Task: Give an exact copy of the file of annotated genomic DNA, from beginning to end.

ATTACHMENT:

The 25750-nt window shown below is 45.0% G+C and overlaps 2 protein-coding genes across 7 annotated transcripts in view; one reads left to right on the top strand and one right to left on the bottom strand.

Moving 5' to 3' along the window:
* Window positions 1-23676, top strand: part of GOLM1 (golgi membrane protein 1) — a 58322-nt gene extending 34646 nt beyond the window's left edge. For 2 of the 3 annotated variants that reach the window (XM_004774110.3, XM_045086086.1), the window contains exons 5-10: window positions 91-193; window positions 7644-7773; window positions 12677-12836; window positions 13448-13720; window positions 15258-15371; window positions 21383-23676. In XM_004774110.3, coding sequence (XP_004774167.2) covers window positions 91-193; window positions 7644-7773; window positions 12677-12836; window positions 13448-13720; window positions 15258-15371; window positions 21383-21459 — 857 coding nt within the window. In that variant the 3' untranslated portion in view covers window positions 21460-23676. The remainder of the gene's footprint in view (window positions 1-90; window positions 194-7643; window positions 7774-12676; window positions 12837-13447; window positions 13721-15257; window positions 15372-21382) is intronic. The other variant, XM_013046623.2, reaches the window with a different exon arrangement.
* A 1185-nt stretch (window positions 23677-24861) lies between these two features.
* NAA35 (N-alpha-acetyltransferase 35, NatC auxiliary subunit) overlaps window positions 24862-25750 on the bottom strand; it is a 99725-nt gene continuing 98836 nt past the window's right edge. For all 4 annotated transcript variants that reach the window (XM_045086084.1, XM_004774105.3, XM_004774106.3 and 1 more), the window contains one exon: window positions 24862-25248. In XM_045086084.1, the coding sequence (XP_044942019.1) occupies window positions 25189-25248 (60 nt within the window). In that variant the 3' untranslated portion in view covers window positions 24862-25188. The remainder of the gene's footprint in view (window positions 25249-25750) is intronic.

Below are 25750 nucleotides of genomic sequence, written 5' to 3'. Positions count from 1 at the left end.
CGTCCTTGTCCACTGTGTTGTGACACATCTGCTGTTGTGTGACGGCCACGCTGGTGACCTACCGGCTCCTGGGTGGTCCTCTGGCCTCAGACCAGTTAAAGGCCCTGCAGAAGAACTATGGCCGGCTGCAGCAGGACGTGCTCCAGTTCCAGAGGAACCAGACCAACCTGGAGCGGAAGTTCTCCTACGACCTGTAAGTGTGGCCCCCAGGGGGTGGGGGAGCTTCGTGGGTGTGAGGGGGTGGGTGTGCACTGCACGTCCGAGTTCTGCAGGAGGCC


The 25750-nt window shown below is 45.0% G+C and overlaps 2 protein-coding genes across 7 annotated transcripts in view; one reads left to right on the top strand and one right to left on the bottom strand.

Moving 5' to 3' along the window:
* Window positions 1-23676, top strand: part of GOLM1 (golgi membrane protein 1) — a 58322-nt gene extending 34646 nt beyond the window's left edge. For 2 of the 3 annotated variants that reach the window (XM_004774110.3, XM_045086086.1), the window contains exons 5-10: window positions 91-193; window positions 7644-7773; window positions 12677-12836; window positions 13448-13720; window positions 15258-15371; window positions 21383-23676. In XM_004774110.3, coding sequence (XP_004774167.2) covers window positions 91-193; window positions 7644-7773; window positions 12677-12836; window positions 13448-13720; window positions 15258-15371; window positions 21383-21459 — 857 coding nt within the window. In that variant the 3' untranslated portion in view covers window positions 21460-23676. The remainder of the gene's footprint in view (window positions 1-90; window positions 194-7643; window positions 7774-12676; window positions 12837-13447; window positions 13721-15257; window positions 15372-21382) is intronic. The other variant, XM_013046623.2, reaches the window with a different exon arrangement.
* A 1185-nt stretch (window positions 23677-24861) lies between these two features.
* NAA35 (N-alpha-acetyltransferase 35, NatC auxiliary subunit) overlaps window positions 24862-25750 on the bottom strand; it is a 99725-nt gene continuing 98836 nt past the window's right edge. For all 4 annotated transcript variants that reach the window (XM_045086084.1, XM_004774105.3, XM_004774106.3 and 1 more), the window contains one exon: window positions 24862-25248. In XM_045086084.1, the coding sequence (XP_044942019.1) occupies window positions 25189-25248 (60 nt within the window). In that variant the 3' untranslated portion in view covers window positions 24862-25188. The remainder of the gene's footprint in view (window positions 25249-25750) is intronic.

Below are 25750 nucleotides of genomic sequence, written 5' to 3'. Positions count from 1 at the left end.
CGTCCTTGTCCACTGTGTTGTGACACATCTGCTGTTGTGTGACGGCCACGCTGGTGACCTACCGGCTCCTGGGTGGTCCTCTGGCCTCAGACCAGTTAAAGGCCCTGCAGAAGAACTATGGCCGGCTGCAGCAGGACGTGCTCCAGTTCCAGAGGAACCAGACCAACCTGGAGCGGAAGTTCTCCTACGACCTGTAAGTGTGGCCCCCAGGGGGTGGGGGAGCTTCGTGGGTGTGAGGGGGTGGGTGTGCACTGCACGTCCGAGTTCTGCAGGAGGCC